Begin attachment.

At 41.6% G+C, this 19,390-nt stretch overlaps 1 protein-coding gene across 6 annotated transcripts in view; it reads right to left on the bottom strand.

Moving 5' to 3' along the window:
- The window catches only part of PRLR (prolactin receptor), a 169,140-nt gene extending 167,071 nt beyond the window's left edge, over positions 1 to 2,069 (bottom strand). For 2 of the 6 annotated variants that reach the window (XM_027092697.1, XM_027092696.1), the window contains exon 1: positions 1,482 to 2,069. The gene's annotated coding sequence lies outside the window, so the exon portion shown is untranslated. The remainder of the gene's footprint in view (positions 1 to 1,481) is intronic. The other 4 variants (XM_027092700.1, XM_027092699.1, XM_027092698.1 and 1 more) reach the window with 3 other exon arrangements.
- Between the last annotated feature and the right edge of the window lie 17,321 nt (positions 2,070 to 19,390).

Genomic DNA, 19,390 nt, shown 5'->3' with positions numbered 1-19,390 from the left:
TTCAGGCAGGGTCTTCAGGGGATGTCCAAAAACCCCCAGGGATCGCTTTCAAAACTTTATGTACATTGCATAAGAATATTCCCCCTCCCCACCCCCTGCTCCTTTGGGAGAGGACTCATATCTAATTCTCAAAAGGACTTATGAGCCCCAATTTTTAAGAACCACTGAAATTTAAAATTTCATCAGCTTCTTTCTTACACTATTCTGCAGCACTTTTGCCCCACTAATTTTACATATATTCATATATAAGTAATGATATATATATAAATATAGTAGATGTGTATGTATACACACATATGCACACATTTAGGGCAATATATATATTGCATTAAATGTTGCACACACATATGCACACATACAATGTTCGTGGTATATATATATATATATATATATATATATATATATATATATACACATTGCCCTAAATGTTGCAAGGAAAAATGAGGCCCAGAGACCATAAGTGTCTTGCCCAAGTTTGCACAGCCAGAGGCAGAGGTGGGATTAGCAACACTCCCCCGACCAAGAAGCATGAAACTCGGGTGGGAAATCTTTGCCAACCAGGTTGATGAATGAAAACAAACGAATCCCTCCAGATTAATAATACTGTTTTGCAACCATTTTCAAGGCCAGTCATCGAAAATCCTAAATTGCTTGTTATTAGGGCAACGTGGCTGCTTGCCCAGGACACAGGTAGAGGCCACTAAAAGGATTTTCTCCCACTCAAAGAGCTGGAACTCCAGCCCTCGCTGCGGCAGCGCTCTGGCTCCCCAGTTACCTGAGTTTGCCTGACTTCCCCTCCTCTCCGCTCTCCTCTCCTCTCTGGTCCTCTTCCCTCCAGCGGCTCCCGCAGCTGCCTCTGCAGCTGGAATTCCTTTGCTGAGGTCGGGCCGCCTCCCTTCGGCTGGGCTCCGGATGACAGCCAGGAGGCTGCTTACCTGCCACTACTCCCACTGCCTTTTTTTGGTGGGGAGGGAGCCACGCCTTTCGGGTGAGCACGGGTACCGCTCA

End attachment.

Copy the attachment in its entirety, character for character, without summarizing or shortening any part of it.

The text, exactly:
At 41.6% G+C, this 19,390-nt stretch overlaps 1 protein-coding gene across 6 annotated transcripts in view; it reads right to left on the bottom strand.

Moving 5' to 3' along the window:
- The window catches only part of PRLR (prolactin receptor), a 169,140-nt gene extending 167,071 nt beyond the window's left edge, over positions 1 to 2,069 (bottom strand). For 2 of the 6 annotated variants that reach the window (XM_027092697.1, XM_027092696.1), the window contains exon 1: positions 1,482 to 2,069. The gene's annotated coding sequence lies outside the window, so the exon portion shown is untranslated. The remainder of the gene's footprint in view (positions 1 to 1,481) is intronic. The other 4 variants (XM_027092700.1, XM_027092699.1, XM_027092698.1 and 1 more) reach the window with 3 other exon arrangements.
- Between the last annotated feature and the right edge of the window lie 17,321 nt (positions 2,070 to 19,390).

Genomic DNA, 19,390 nt, shown 5'->3' with positions numbered 1-19,390 from the left:
TTCAGGCAGGGTCTTCAGGGGATGTCCAAAAACCCCCAGGGATCGCTTTCAAAACTTTATGTACATTGCATAAGAATATTCCCCCTCCCCACCCCCTGCTCCTTTGGGAGAGGACTCATATCTAATTCTCAAAAGGACTTATGAGCCCCAATTTTTAAGAACCACTGAAATTTAAAATTTCATCAGCTTCTTTCTTACACTATTCTGCAGCACTTTTGCCCCACTAATTTTACATATATTCATATATAAGTAATGATATATATATAAATATAGTAGATGTGTATGTATACACACATATGCACACATTTAGGGCAATATATATATTGCATTAAATGTTGCACACACATATGCACACATACAATGTTCGTGGTATATATATATATATATATATATATATATATATATATATATACACATTGCCCTAAATGTTGCAAGGAAAAATGAGGCCCAGAGACCATAAGTGTCTTGCCCAAGTTTGCACAGCCAGAGGCAGAGGTGGGATTAGCAACACTCCCCCGACCAAGAAGCATGAAACTCGGGTGGGAAATCTTTGCCAACCAGGTTGATGAATGAAAACAAACGAATCCCTCCAGATTAATAATACTGTTTTGCAACCATTTTCAAGGCCAGTCATCGAAAATCCTAAATTGCTTGTTATTAGGGCAACGTGGCTGCTTGCCCAGGACACAGGTAGAGGCCACTAAAAGGATTTTCTCCCACTCAAAGAGCTGGAACTCCAGCCCTCGCTGCGGCAGCGCTCTGGCTCCCCAGTTACCTGAGTTTGCCTGACTTCCCCTCCTCTCCGCTCTCCTCTCCTCTCTGGTCCTCTTCCCTCCAGCGGCTCCCGCAGCTGCCTCTGCAGCTGGAATTCCTTTGCTGAGGTCGGGCCGCCTCCCTTCGGCTGGGCTCCGGATGACAGCCAGGAGGCTGCTTACCTGCCACTACTCCCACTGCCTTTTTTTGGTGGGGAGGGAGCCACGCCTTTCGGGTGAGCACGGGTACCGCTCA